When questioned on an NPR survey, approximately 75 percent of respondents thought they had a healthy diet, and yet, we also hear that more than 80 percent of Americans don’t eat the recommended amounts of fruits and veggies. We know that an unhealthy diet can have some bad results. But did you ever stop to think that a bad data diet could also yield some pretty horrific results?

“Garbage in, garbage out’’ is an old computer programmer’s saying that means that if the data inputs are bad, the outputs will be bad, too. Just as we need to eat a healthy diet to maintain our energy, so too must our CRM systems receive a “healthy diet” of clean data in order to produce good outputs. For your CRM system, that means accurate lists and marketing data that performs to expectations. “Clean eating” for a computer means clean data or data that conform to rigorous data guidelines. When good data goes in, great CRM comes out.

The Golden CRM Rule of Data Rules

Rules add structure to CRM systems to ensure that the inputs are formatted in a way to generate consistent and valuable outputs. Documenting, training others, and following CRM rules are important steps in the CRM process.

To start creating your own set of data rules, start by documenting your company’s unique processes and needs. Gather a team consisting of frequent database users to start the project. These should be the team members who will use the CRM system the most. The people who need to pull data out of the system must agree on how data are entered into it in order to build a consistent and effective system.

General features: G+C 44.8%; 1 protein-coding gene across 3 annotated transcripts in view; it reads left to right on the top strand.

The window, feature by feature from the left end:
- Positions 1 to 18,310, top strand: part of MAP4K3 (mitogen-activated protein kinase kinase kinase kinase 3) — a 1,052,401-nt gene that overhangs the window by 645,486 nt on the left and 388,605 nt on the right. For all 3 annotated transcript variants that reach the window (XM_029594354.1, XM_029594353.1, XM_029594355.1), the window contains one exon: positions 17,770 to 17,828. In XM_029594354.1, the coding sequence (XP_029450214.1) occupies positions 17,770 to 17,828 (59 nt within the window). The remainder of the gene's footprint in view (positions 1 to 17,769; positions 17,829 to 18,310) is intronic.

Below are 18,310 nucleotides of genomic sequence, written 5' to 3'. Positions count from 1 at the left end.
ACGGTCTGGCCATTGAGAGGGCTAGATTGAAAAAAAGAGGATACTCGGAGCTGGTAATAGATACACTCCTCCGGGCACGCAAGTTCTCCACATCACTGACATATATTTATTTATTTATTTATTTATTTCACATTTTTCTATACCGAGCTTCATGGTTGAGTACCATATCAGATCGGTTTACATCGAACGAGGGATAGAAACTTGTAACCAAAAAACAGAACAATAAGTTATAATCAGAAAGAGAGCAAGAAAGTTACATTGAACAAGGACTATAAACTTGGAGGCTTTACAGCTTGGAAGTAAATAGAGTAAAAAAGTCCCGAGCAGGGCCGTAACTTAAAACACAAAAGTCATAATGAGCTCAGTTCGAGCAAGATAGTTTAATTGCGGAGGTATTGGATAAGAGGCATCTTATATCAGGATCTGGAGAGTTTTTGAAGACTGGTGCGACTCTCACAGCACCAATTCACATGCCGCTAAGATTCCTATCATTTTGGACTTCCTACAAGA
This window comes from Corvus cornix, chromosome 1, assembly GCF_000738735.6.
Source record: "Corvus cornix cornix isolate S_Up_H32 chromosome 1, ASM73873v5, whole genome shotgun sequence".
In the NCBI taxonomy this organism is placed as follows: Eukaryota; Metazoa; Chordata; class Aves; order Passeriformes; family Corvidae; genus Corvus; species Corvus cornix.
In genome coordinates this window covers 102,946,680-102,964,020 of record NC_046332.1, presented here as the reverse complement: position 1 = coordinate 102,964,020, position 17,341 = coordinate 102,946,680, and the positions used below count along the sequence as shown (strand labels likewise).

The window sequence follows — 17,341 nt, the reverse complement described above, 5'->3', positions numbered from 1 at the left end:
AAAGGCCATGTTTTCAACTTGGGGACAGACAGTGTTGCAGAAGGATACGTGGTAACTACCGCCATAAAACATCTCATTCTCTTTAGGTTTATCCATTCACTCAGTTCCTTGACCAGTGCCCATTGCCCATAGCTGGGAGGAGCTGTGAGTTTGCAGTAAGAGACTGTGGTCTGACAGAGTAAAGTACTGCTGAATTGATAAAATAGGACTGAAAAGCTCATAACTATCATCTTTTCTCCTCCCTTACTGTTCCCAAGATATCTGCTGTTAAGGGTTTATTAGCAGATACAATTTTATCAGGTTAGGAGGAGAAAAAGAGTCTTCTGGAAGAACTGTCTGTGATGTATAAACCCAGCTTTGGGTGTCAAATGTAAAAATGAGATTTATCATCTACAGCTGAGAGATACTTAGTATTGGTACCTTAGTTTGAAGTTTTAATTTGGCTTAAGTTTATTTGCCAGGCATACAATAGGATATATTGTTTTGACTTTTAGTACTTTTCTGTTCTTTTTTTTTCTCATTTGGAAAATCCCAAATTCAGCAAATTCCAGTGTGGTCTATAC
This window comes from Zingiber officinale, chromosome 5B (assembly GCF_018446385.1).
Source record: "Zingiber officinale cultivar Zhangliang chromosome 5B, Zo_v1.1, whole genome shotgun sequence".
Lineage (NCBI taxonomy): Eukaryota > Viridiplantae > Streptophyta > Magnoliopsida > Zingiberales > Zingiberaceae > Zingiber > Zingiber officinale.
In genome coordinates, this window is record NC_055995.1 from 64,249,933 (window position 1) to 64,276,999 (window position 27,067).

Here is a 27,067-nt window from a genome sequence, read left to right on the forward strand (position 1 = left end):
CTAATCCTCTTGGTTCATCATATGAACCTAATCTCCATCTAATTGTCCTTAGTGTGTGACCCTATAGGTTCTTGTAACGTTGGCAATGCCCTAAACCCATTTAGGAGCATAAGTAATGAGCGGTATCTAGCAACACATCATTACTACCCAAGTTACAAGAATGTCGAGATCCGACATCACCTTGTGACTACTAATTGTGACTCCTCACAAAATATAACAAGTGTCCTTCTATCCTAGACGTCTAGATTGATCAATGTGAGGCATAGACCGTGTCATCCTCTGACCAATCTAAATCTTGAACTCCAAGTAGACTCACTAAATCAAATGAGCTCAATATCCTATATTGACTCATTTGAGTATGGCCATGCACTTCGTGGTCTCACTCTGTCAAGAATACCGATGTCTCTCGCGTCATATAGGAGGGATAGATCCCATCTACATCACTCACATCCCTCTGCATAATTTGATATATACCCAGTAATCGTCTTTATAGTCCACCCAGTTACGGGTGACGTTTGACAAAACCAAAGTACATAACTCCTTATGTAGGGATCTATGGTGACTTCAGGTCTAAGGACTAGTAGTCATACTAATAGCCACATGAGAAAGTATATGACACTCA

What’s in a Naming Convention?

The bane of any database team’s existence is establishing naming conventions. Naming conventions refer to the names by which you’ll call specific pieces of data. From naming conventions comes the data dictionary, which is the guide that everyone in the company can refer to in order to ensure that data entry is consistent and accurate. Although working through naming conventions can be a tedious process, it is also vital. This work guides database use throughout the company.

As you work through the naming conventions, you’ll also be working through the discussion of what data you should capture and include in the database. Keep in mind that if you don’t set up a naming convention and a data field for information from the start of your project, it may be difficult to create it later, and you could miss some valuable customer data.

Name the Enforcer

The enforcer sounds like the name of the newest Marvel superhero, but it’s actually the name used for the person whose job it is to enforce the database rules you’re writing. You can have all the rules and regulations in place that you need, but if no one is tasked with enforcing them, the database will quickly become cluttered with unimportant data.

In addition to choosing someone who can make sure that the rules are followed, you should also lay out the steps to address what happens if someone doesn’t follow the rules. By creating these guidelines as a team or group with representatives from key departments, you’ll get better buy-in from the rest of the company. This will help people adhere to the guidelines and respect the process.

Healthy Data Diets With Accounting Systems, Inc.

If your data could use its own version of a nutrition coach, Accounting Systems, Inc. is the place to turn. We’ll help you find the right software solution and tailor a data “diet” that meets all your company’s data nutrition requirements. It’s time to get your data in shape. Contact ASI today and see how easy it is to get data fit.